Skip Flying (Even Without Volcano Fears) And Really See The World

In travel on April 21, 2010 at 9:55 am
Train entering a Circum-Baikal tunnel west of ...

Image via Wikipedia

Loved this op-ed in The New York Times:

Airplanes are a means of ignoring the spaces in between your point of origin and your destination. By contrast, a surface journey allows you to look out on those spaces — at eye level and on a human scale, not peering down through breaks in the clouds from 35,000 feet above — from the observation car of a rolling train or the deck of a gently bobbing ship. Surface transport can be contemplative, picturesque and even enchanting in a way that air travel never will be.

My girlfriend and I recently set out to circumnavigate the globe without the aid of any aircraft. Along the way, we took the Trans-Siberian Railway across the wilds of Russia from Moscow to Vladivostok, and drove a car through the empty doomlands of the Australian outback. These journeys take less than half a day if you go by plane. Each lasts nearly a week when you stick to the ground. But taking to the air means simply boarding, enduring the flight and getting off at another airport. Going our way meant sharing bread and cheese with kindly Russians in a shared train cabin, and drinking beers with Australian jackaroos (we’d call them cowboys) at a lonely desert roadhouse. These are warm, vivid memories that will stay with us forever.

Think of the trans-Atlantic flights you may have taken. Do you remember anything about them? (Turbulence, bad in-flight movies and screaming children don’t count.) Because flying is an empty, soulless way to traverse the planet, the best flights are in fact the ones you forget immediately after hitting the tarmac.

Now, imagine floating across the Atlantic on a ship. Do you think you might enjoy those days of transit — the joys of a starry night in the middle of the ocean, or a round of drinks with new friends as you look out across the stern railing at the glimmering water — and hold them in your memories well after your vessel made landfall?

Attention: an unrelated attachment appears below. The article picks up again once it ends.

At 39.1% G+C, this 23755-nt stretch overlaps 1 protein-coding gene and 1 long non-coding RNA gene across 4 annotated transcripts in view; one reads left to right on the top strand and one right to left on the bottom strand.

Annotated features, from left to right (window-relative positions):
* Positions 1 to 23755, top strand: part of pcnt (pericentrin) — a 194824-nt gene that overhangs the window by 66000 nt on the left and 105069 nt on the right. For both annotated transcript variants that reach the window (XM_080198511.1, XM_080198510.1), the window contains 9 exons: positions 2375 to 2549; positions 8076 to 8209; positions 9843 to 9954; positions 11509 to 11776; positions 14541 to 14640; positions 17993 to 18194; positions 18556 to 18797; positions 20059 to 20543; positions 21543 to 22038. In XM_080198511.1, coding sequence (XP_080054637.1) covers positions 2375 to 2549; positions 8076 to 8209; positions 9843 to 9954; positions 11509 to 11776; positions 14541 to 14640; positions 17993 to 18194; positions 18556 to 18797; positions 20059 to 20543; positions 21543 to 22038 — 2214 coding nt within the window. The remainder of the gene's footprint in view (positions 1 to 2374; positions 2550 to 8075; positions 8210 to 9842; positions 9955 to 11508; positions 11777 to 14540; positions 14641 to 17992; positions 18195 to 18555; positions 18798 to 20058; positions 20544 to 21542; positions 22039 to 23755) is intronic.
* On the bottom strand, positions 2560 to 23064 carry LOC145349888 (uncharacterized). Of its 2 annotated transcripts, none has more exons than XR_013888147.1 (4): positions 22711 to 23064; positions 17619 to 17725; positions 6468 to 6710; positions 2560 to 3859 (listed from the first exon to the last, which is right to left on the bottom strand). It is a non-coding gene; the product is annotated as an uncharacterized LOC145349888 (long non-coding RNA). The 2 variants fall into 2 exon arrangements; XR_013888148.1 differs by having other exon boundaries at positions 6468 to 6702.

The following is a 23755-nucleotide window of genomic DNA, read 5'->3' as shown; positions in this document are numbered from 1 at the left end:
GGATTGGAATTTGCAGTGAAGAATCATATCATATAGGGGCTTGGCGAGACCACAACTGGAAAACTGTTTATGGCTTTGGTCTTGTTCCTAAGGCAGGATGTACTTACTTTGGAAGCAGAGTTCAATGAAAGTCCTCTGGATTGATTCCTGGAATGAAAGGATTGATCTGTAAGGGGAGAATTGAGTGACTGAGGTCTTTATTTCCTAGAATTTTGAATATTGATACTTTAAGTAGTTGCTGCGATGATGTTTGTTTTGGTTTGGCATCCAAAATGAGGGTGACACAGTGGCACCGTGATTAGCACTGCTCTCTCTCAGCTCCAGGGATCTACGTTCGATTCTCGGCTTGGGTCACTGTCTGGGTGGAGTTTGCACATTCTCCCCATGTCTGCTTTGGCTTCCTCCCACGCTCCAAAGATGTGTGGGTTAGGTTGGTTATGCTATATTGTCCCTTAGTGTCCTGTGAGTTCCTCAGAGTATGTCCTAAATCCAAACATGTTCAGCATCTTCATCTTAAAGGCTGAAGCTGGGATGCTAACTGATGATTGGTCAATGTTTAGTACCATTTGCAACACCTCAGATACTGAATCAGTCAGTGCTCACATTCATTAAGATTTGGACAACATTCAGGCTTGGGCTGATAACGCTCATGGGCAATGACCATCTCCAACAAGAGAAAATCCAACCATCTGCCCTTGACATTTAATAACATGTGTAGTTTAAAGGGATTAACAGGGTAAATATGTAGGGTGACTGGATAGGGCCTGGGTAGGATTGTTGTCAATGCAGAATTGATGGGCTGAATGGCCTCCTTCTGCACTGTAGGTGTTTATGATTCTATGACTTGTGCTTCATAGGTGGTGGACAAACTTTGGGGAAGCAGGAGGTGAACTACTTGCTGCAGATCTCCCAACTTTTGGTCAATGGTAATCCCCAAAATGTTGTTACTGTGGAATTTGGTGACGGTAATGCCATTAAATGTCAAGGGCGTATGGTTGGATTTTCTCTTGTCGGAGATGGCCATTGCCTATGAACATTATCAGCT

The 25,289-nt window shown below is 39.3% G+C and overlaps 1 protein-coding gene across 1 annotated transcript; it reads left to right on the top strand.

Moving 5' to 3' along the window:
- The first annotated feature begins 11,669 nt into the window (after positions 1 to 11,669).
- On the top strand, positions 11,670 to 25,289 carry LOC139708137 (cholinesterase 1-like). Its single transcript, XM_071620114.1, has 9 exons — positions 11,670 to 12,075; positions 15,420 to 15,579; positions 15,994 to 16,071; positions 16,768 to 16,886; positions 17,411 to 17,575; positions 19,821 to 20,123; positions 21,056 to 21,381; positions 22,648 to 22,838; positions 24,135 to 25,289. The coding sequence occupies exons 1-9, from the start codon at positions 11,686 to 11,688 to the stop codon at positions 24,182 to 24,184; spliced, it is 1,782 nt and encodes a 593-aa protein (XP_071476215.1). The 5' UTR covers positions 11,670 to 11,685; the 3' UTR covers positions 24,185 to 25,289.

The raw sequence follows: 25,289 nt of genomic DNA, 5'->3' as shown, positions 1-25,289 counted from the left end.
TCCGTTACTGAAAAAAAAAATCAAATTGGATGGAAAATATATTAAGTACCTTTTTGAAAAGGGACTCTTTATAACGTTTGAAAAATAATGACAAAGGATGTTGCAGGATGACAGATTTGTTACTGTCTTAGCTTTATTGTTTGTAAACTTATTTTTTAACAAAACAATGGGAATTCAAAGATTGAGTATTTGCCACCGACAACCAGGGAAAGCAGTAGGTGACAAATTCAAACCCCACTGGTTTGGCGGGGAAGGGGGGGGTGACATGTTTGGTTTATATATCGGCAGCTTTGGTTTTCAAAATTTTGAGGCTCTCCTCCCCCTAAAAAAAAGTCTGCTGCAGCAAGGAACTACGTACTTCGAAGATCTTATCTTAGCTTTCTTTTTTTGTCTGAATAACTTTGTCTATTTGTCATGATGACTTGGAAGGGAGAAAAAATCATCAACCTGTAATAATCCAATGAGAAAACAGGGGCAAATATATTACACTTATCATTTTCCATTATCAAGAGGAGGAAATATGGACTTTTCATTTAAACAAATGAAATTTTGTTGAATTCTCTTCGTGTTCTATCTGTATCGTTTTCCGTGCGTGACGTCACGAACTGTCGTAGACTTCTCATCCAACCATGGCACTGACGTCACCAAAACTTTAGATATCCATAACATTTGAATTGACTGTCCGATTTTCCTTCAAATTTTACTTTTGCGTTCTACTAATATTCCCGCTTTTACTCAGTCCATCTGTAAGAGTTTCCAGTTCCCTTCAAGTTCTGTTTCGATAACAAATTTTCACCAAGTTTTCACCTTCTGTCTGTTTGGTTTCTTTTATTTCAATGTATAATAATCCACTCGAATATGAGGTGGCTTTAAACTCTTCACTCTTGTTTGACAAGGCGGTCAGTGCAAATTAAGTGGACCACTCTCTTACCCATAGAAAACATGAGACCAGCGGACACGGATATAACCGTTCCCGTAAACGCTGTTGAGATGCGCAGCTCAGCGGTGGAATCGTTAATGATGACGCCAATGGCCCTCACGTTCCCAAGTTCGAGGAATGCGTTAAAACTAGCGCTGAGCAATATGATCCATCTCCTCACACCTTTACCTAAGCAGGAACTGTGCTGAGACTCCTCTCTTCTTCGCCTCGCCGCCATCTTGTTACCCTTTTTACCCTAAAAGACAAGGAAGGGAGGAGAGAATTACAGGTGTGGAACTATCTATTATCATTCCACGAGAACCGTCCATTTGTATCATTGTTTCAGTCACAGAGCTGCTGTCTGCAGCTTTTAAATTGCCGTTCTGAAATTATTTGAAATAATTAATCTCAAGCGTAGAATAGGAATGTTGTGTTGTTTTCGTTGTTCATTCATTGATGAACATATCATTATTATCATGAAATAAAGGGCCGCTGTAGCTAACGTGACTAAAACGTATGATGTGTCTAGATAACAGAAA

Fellow True Slant writer D.D. Cook wrote, back in January, about  his cross-country train trip.

I’m pretty evangelical about travel — my Mom and I share the fantasy of true wealth being a deep drawer filled with pre-chosen tickets to places we haven’t even thought of into which you’d dip your bored hand, then go! — and especially about non-airplane locomotion. I love trains. My Dad loves buses. I once dragged my horrified high-end sweetie onto a series of buses in Mexico (we all know how horrid much bus service is in the U.S.) and showed him the deluxe travel, complete with movies and clean comfortable seats, first-class carriers offer there.

(Although, and we have a the photo to prove it, we were less amused when each bus showed a video, sort of like pre-flight announcements on a plane, showed a bus rolling over and crashing and telling us what to do. Hmmm, pray?!)

I recall most of my non-flying moments vividly:

A 2.5 hours bobbing under a blazing sun traveling by boat from southern Thailand to Ko Phi Phi, tropical paradise.

Five fragrant days traveling across northern Corsica on a mo-ped — inhaling the smells of sun-warmed maquis — which I wrote about for The Wall Street Journal.

Gabi and me jumping into the back of a pickup truck in Jaji, Venezuela to attend a local dance, so high in the mountains we were literally shrouded by the occasional cloud.